University of Exeter Press


The French Theatre of Horror

    • 288 Pages

    The Théâtre du Grand-Guignol in Paris (1897 - 1962) achieved a legendary reputation as the 'Theatre of Horror' a venue displaying such explicit violence and blood-curdling terror that a resident doctor was employed to treat the numerous spectators who fainted each night. Indeed, the phrase 'grand guignol' has entered the language to describe any display of sensational horror.

    Since the theatre closed its doors forty years ago, the genre has been overlooked by critics and theatre historians. This book reconsiders the importance and influence of the Grand-Guignol within its social, cultural and historical contexts, and is the first attempt at a major evaluation of the genre as performance. It gives full consideration to practical applications and to the challenges presented to the actor and director.

    The book also includes outstanding new translations by the authors of ten Grand-Guignol plays, none of which have been previously available in English. The presentation of these plays in English for the first time is an implicit demand for a total reappraisal of the grand-guignol genre, not least for the unexpected inclusion of two very funny comedies.

    ‘… the genre has left more of a mark on British and American culture than we may imagine.’ 

    Gothic Studies, May 2004

     ‘Richard J. Hand and Michael Wilson . . . manage in a number of telling ways to make the subject their own. . . . Hand and Wilson’s main interest in Grand Guignol is . . . that of present-day theatre practitioners seeking to understand how these pieces might be able to work for fresh audiences. . . . they also prove themselves to be highly astute when it comes to examining these works in the light of contemporary (especially post-Freudian) critical theory. . . . performance practice is continually interrogated by critical and historical insight.’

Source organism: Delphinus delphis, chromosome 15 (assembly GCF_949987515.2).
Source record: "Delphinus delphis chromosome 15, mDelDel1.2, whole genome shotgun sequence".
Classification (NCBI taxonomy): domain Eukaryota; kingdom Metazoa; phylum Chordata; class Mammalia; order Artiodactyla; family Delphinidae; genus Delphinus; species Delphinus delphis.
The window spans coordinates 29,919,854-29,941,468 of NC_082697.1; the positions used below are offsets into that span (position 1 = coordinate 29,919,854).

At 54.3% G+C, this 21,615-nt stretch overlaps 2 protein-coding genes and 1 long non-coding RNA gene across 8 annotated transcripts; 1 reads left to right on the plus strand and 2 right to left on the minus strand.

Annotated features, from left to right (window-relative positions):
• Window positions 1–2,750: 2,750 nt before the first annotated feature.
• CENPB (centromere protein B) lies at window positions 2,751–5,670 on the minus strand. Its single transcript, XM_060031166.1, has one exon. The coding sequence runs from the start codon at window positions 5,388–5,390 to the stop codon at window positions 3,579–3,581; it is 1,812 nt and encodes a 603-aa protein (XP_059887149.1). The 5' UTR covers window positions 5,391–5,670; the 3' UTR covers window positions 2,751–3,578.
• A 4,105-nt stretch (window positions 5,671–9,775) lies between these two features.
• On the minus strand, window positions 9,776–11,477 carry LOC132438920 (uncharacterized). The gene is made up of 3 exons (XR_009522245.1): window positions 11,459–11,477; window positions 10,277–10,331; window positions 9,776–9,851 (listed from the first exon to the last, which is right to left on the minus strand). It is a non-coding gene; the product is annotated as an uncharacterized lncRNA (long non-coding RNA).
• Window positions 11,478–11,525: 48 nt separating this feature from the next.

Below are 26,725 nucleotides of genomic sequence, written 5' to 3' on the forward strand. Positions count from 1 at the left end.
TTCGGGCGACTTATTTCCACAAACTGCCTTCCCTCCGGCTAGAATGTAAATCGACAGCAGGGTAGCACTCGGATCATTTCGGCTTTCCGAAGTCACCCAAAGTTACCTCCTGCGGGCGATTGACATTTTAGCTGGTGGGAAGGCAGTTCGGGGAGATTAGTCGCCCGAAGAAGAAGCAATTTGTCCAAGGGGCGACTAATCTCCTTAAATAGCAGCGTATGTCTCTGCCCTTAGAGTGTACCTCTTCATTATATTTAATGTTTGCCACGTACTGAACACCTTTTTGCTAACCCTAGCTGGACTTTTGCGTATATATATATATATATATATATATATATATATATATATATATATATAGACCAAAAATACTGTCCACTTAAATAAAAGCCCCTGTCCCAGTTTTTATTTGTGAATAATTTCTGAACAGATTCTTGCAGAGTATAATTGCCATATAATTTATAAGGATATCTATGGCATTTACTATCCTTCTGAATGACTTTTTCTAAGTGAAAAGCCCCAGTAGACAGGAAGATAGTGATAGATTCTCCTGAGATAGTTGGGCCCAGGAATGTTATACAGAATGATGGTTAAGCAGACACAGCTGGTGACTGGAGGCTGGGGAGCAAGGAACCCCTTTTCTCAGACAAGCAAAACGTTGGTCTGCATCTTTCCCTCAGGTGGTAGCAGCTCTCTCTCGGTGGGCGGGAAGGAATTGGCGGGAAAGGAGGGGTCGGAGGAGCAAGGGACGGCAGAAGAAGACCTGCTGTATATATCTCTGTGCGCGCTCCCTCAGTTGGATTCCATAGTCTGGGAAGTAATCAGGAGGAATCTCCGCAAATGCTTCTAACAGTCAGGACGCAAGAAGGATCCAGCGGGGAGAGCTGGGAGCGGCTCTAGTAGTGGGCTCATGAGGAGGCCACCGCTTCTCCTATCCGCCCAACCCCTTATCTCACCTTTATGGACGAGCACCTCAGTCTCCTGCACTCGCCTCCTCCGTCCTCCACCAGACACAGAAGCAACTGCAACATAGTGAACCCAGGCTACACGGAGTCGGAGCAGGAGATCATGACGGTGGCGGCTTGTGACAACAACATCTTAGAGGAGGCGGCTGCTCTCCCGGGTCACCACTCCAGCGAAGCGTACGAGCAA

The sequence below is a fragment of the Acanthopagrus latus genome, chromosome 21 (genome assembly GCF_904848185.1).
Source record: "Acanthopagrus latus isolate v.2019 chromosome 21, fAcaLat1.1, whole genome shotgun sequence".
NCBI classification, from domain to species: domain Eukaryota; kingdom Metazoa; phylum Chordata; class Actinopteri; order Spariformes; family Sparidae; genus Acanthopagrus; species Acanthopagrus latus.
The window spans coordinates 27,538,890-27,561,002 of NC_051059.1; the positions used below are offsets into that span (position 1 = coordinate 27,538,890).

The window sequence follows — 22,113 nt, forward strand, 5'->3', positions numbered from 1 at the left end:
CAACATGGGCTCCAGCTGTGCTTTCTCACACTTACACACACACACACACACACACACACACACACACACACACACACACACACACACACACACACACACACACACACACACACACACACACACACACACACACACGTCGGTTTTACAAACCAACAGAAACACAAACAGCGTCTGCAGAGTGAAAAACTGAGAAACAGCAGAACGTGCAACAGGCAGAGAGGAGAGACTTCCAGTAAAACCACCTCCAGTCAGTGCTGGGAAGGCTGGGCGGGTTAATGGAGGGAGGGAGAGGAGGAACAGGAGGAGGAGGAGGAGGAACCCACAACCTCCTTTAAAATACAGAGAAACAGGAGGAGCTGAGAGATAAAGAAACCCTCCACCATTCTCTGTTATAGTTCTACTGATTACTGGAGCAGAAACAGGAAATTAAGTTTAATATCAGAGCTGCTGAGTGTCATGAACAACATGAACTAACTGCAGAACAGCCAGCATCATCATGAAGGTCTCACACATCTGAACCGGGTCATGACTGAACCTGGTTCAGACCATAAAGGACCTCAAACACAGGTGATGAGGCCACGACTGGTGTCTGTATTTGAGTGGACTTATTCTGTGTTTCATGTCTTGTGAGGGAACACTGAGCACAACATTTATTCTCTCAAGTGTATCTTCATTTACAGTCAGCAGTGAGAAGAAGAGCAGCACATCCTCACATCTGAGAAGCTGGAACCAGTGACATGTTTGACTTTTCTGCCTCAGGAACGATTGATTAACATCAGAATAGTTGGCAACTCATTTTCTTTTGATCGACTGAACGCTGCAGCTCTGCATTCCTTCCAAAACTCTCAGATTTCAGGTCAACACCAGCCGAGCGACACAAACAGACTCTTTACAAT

Gothic Studies, August 2003

    1. Jack! (lui!), Oscar Metenier
    2. The Ultimate Torture (La Derniere Torture), Andr de Lorde and Eugene Morel
    3. The Lighthousekeepers (Gardiens de Phare), Paul Autier and Paul Colquemin
    4. Chop-chop! (La Veuve), Eugene Heros and Leon Abric
    5. Tics! or Doing the Deed (Apres Coup ou Tics), Ren Berton
    6. In the Darkroom (Sous la Lumiere Rouge), Maurice Level and Etienne Rey
    7. The Final Kiss (Le Baiser dans la Nuit), Maurice Level
    8. The Torture Garden (Le Jardin des Supplices), Pierre Chaine and Andre de Lorde
    9. Euthanasia (L'euthanasie), Ren Berton
    10. The Kiss of Blood (Le Baiser de Sang), Jean Aragny and Francis Nelson



    Mike Wilson is Professor of Drama at Loughborough University. He is author of Performance and Practice: Oral Narrative Traditions among Teenagers in Britain and Ireland


    Richard Hand is Professor of Media Practice and Head of Media, Film and TV Studies at University of East Anglia. He is also assistant editor and translator of Naturalism and Symbolism in European Theatre, 1850 - 1918



      • 288 Pages